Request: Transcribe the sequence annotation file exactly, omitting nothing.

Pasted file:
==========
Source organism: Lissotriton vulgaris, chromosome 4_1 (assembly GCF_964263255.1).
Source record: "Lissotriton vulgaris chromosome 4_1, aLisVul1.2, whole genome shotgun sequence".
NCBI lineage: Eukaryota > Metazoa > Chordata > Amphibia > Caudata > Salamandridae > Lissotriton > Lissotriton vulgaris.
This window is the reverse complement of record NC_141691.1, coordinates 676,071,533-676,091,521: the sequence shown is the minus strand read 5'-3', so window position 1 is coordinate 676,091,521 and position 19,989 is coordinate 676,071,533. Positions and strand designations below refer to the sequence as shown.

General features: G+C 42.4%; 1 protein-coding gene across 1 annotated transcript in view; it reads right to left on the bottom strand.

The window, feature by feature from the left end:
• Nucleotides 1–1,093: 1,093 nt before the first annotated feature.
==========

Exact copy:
Source organism: Lissotriton vulgaris, chromosome 4_1 (assembly GCF_964263255.1).
Source record: "Lissotriton vulgaris chromosome 4_1, aLisVul1.2, whole genome shotgun sequence".
NCBI lineage: Eukaryota > Metazoa > Chordata > Amphibia > Caudata > Salamandridae > Lissotriton > Lissotriton vulgaris.
This window is the reverse complement of record NC_141691.1, coordinates 676,071,533-676,091,521: the sequence shown is the minus strand read 5'-3', so window position 1 is coordinate 676,091,521 and position 19,989 is coordinate 676,071,533. Positions and strand designations below refer to the sequence as shown.

General features: G+C 42.4%; 1 protein-coding gene across 1 annotated transcript in view; it reads right to left on the bottom strand.

The window, feature by feature from the left end:
• Nucleotides 1–1,093: 1,093 nt before the first annotated feature.